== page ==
1152. Leveraging human factors engineering to optimize low level disinfection of bedside medical tools
Session: Poster Abstract Session: Healthcare Epidemiology: Environmental and Occupational Health
Friday, October 5, 2018
Room: S Poster Hall
Posters
  • IDWeek LLD_Final.pdf (1.5 MB)
  • Background: Inadequate cleaning and disinfection of shared medical equipment can lead to healthcare-associated infections and outbreaks. Stethoscopes were identified as the most commonly used piece of shared equipment at our institution, but cleaning practices were inconsistent among providers. We aimed to assess provider attitudes and practices around stethoscope disinfection and to subsequently implement a test of change (TOC) supported by human factors observations to improve cleaning consistency and frequency.

    Methods: We conducted an anonymous electronic survey via SurveyMonkey paired with human factors observations in a free-standing children’s hospital. We surveyed physicians, nurses, and advanced practice providers to identify barriers to regular stethoscope cleaning. Quantitative results, human factors observations and workflow simulations on a single unit were used to design an intervention to standardize low level disinfection. Small mesh baskets holding alcohol prep pads labeled with brightly colored signage were installed by the exit of each patient room on one trial unit. Following implementation, a post-survey and direct observations on the unit were conducted.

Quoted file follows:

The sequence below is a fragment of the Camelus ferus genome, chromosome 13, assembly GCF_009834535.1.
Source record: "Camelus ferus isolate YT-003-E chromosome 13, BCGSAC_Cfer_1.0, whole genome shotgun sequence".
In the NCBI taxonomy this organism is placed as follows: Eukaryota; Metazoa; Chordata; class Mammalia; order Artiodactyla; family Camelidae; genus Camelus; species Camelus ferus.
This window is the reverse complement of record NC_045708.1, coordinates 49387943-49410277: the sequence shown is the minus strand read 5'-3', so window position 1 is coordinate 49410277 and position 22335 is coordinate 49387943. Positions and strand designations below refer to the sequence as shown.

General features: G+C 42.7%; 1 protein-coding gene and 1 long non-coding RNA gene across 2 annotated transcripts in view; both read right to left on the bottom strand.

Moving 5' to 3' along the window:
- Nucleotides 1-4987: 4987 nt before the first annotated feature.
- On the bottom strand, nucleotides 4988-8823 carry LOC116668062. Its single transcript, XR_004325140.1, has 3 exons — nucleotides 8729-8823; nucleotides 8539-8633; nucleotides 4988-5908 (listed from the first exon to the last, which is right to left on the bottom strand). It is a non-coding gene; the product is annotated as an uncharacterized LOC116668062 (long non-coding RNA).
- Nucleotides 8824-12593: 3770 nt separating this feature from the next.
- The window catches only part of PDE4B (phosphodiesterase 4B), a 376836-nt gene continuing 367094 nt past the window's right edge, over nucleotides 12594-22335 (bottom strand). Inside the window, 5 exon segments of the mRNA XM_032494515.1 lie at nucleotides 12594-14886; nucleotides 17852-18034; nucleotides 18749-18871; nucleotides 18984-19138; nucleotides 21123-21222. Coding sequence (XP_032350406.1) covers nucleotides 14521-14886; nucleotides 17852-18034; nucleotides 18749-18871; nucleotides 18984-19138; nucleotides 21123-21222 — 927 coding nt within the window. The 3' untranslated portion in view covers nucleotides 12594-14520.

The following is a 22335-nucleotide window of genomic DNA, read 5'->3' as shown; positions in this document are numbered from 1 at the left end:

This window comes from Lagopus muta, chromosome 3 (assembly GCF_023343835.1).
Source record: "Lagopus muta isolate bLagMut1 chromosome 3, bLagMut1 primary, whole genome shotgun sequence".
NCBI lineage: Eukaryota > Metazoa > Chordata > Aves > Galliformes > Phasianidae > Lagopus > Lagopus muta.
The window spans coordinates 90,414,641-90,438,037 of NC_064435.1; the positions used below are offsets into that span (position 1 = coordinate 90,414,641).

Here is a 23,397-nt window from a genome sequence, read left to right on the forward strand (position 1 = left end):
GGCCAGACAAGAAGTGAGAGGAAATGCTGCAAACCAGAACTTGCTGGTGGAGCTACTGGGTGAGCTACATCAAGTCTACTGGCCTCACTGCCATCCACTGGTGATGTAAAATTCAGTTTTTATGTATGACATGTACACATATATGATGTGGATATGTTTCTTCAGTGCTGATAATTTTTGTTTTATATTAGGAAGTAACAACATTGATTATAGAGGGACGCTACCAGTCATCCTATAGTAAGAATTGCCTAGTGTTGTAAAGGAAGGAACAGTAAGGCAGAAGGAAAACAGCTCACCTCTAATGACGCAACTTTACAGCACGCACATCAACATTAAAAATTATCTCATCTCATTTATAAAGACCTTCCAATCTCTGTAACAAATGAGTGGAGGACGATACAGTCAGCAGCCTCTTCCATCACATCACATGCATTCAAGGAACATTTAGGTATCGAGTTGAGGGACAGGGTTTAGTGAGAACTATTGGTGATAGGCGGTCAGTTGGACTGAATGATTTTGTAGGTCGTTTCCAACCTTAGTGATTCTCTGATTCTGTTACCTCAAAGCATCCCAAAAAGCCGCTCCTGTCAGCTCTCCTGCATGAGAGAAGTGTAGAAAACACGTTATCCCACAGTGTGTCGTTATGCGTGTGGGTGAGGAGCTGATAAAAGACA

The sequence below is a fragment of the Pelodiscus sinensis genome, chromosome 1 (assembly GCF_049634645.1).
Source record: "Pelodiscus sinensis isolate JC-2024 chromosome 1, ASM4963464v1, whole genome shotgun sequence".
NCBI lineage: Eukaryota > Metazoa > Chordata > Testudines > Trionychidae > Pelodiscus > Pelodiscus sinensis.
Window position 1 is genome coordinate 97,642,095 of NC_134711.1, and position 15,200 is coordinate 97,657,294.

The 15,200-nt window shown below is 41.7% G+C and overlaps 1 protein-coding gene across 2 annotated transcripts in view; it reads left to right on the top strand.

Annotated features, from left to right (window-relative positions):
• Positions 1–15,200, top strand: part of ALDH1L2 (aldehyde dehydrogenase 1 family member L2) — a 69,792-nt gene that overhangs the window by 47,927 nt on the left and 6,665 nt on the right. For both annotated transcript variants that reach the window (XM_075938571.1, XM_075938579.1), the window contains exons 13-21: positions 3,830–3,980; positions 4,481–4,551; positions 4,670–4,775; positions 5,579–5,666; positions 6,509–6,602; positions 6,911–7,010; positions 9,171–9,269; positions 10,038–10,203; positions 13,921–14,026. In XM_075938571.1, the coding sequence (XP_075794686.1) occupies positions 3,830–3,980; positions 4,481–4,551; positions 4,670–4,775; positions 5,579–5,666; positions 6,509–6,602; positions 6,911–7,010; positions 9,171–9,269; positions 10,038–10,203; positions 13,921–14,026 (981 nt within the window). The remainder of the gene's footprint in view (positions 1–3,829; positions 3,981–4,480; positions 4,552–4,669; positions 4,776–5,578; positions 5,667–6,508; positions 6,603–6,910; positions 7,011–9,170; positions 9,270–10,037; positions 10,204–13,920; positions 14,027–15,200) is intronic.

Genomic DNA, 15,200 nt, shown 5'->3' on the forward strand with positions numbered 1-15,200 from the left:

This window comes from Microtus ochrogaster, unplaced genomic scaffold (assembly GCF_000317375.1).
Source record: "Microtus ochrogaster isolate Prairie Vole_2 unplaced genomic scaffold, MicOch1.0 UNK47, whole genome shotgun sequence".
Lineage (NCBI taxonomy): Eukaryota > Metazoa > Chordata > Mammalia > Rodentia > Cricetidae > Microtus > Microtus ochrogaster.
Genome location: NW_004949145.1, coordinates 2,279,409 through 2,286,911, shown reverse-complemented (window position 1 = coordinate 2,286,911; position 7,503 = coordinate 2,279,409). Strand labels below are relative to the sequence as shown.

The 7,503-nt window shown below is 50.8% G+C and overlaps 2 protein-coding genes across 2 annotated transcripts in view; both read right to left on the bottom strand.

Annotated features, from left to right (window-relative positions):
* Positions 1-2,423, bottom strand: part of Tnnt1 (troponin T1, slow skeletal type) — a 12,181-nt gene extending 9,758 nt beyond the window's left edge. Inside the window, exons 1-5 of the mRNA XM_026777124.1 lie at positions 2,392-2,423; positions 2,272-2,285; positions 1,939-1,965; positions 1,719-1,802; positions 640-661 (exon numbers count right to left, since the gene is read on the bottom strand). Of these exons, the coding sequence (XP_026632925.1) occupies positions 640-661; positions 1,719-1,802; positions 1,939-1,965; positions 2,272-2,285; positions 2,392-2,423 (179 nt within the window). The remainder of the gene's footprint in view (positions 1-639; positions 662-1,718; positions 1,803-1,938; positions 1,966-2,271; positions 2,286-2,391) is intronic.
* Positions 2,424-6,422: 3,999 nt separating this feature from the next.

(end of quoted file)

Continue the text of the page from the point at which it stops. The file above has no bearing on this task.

Results: Of those surveyed healthcare providers who completed the pre-survey (n = 383), 92% believed stethoscopes pose an infection risk to patients. However, only 38% of respondents reported cleaning their stethoscope between patient encounters. The most cited barrier to cleaning was a lack of easily accessible cleaning product (49%). After the unit-based TOC, alcohol from baskets were utilized by 80% of the 25 surveyed providers; 74% reported increased frequency of cleaning due to accessibility. Additionally, the brightly colored signage was a visual cue to disinfect equipment. Increased satisfaction of families reinforced the behavior. Direct observations revealed an increased frequency of cleaning while qualitative interviews elicited increased awareness from staff.

    Conclusion: Leveraging human factors engineering to inform the placement and design of easily accessible disinfection supplies correlated with increased frequency of stethoscope cleaning by healthcare providers. Future steps include implementation in all inpatient care areas.

    Lori Handy, MD, MSCE1, Orysia Bezpalko, MPH2, Hillary Hei, MPH3, Carly Ehritz, MSN, RN, ACCNS-P4, Sara Townsend, MS-HQS, CIC3 and Julia Shaklee Sammons, MD, MSCE1, (1)Perelman School of Medicine, Department of Pediatrics, Division of Infectious Diseases, Department of Infection Prevention and Control, Children's Hospital of Philadelphia, Philadelphia, PA, (2)Performance Improvement, Office of Safety and Medical Operations, Children's Hospital of Philadelphia, Philadelphia, PA, (3)Department of Infection Prevention and Control, Children's Hospital of Philadelphia, Philadelphia, PA, (4)Department of Nursing, Children's Hospital of Philadelphia, Philadelphia, PA

    Disclosures:

    L. Handy, None

    O. Bezpalko, None

    H. Hei, None

    C. Ehritz, None

    S. Townsend, None

    J. S. Sammons, None

    Findings in the abstracts are embargoed until 12:01 a.m. PDT, Wednesday Oct. 3rd with the exception of research findings presented at the IDWeek press conferences.